Eventually I got around to watching this. Amongst my Facebook community this is a film that has been plugged more times than an S&M Divas…
It isn’t what I was expecting and I can see why it divides opinion. It is shot as a documentary and it feels like one, most of the time. The Handycam style isn’t pervasive throughout, so those who feel sick watching those kind of films may not have the same trouble here. The documentary angle lends itself to ‘naturalistic’ acting, a form of acting that is very popular in the North West. On a number of occasions those performances in the film are great, however the style of the film keeps those occasions short and fleeting.
It is a gangster britflick, and we have all seen countless numbers of those, but it is different to most in that it’s Northern, it’s shot differently, it’s approach is novel and I’m not entirely sure it is actually a ‘gangster movie’. It seems to be as much an exploration into documentary film making and the ethics that surround that, as about the criminal fraternity. At different points during the film I couldn’t figure out who I disliked the most – the crims or the filmmakers.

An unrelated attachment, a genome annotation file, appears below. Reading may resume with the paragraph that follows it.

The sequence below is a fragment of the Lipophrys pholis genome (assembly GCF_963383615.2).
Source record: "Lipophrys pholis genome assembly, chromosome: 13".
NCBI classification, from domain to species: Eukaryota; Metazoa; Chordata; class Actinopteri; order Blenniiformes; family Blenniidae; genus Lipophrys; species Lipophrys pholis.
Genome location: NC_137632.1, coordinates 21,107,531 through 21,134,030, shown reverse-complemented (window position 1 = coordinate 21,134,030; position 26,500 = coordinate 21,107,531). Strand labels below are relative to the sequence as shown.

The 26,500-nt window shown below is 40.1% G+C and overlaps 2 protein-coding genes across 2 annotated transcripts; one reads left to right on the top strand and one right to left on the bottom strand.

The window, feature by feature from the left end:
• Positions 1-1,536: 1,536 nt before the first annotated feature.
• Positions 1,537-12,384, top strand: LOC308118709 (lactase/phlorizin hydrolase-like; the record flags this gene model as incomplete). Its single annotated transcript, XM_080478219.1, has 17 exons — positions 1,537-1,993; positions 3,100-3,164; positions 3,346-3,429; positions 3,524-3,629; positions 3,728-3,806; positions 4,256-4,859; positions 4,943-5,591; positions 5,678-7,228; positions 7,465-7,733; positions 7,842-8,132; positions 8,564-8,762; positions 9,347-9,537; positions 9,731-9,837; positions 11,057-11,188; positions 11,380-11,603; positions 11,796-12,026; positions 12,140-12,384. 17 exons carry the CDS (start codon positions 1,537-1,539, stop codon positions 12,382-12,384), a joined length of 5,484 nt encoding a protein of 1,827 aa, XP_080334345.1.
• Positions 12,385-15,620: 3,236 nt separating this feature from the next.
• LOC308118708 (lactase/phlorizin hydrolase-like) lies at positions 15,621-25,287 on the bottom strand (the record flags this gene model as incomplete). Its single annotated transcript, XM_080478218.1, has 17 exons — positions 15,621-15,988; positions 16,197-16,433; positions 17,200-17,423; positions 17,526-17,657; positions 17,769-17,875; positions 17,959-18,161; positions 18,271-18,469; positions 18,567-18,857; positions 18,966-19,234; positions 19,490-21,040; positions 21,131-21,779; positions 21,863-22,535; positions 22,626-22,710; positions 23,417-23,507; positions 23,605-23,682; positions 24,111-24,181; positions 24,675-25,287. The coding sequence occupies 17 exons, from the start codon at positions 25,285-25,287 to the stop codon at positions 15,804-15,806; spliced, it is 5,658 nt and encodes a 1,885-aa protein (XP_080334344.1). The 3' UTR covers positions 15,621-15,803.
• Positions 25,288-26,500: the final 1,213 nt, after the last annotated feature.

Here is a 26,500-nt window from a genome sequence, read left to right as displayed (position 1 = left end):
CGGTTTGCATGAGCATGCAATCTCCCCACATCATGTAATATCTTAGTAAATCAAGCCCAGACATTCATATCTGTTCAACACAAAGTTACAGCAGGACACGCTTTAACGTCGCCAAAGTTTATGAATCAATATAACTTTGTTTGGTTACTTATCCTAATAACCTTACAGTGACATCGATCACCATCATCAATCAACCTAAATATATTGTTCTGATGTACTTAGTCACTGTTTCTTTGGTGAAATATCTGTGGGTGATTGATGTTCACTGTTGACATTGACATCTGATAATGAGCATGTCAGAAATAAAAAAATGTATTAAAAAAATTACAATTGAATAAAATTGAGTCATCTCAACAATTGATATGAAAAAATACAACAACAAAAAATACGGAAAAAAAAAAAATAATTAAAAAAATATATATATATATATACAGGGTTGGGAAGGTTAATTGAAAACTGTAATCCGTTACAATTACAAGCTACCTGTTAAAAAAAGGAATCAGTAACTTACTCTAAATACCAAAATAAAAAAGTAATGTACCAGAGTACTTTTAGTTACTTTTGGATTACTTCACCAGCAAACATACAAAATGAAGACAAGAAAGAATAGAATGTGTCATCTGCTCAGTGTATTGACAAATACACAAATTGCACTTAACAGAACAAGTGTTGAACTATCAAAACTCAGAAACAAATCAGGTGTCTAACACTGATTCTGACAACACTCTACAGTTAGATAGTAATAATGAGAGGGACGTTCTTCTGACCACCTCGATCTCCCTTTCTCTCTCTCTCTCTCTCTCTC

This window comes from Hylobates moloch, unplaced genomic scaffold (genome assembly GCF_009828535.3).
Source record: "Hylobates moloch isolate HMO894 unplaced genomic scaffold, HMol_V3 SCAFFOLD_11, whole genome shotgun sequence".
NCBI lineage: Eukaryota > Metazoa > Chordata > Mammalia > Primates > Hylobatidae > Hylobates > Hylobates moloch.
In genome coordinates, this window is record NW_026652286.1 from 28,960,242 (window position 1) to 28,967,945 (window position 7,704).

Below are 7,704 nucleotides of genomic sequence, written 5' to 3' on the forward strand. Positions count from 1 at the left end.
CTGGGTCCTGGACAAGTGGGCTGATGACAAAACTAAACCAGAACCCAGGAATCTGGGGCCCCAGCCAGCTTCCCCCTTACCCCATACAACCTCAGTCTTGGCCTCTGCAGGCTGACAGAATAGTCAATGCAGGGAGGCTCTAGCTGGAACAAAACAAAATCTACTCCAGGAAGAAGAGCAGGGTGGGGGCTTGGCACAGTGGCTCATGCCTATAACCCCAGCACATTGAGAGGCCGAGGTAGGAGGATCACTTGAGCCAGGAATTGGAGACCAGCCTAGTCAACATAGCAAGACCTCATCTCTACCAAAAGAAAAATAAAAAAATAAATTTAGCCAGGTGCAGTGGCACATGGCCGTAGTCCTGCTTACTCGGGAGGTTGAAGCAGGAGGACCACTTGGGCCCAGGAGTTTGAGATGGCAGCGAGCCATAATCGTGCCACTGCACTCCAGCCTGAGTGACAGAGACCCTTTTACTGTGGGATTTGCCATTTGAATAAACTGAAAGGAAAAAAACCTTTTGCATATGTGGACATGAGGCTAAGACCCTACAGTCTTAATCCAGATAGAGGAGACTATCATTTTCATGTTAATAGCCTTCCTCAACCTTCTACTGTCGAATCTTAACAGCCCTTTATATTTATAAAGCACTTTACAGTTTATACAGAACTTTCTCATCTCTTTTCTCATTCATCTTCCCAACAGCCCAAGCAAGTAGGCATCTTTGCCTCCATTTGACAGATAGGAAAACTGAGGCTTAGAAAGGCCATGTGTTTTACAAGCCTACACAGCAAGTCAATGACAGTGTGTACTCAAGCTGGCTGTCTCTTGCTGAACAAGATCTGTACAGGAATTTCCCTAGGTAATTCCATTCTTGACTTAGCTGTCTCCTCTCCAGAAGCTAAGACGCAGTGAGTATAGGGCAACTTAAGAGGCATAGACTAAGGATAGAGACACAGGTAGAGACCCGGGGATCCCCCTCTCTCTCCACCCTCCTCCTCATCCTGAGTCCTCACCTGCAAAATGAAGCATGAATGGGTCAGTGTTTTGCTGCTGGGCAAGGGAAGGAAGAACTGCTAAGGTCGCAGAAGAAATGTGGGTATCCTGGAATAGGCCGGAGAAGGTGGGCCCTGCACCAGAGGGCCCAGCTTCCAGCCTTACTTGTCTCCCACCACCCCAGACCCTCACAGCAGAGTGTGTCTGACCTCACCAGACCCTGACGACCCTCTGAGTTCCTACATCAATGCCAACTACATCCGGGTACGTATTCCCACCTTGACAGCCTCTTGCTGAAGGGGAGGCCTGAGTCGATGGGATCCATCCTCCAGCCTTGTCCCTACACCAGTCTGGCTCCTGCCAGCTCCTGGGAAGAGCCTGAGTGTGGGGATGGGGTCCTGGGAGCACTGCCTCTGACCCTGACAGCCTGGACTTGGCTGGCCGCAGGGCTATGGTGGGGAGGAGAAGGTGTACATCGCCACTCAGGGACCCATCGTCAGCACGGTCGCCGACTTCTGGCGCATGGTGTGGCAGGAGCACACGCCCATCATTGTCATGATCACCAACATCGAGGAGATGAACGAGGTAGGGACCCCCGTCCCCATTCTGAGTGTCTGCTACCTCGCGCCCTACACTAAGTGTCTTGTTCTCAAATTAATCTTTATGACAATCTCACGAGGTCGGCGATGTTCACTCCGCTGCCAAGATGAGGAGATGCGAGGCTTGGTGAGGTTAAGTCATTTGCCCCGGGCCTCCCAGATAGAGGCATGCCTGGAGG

It isn’t a film that is to every bodies taste, and that in my opinion is a good thing. You will either like it or loath it but you can’t help but applaud the inventiveness. The film is already garnering a ‘cult’ status, I think it’s a bit early for that, but there are a number of scenes that will get played over and over by teenagers and film buffs and shared on their phones to giggles, retching and screams.
A lot of the cast are now embedded as front players in the Manchester fringe scene. I hope the film serves them well and gives other filmmakers a nudge in the right direction, whether through plaudits or put downs they get spurred on – and just do it!
Diary Of A Bad Lad website to find out more.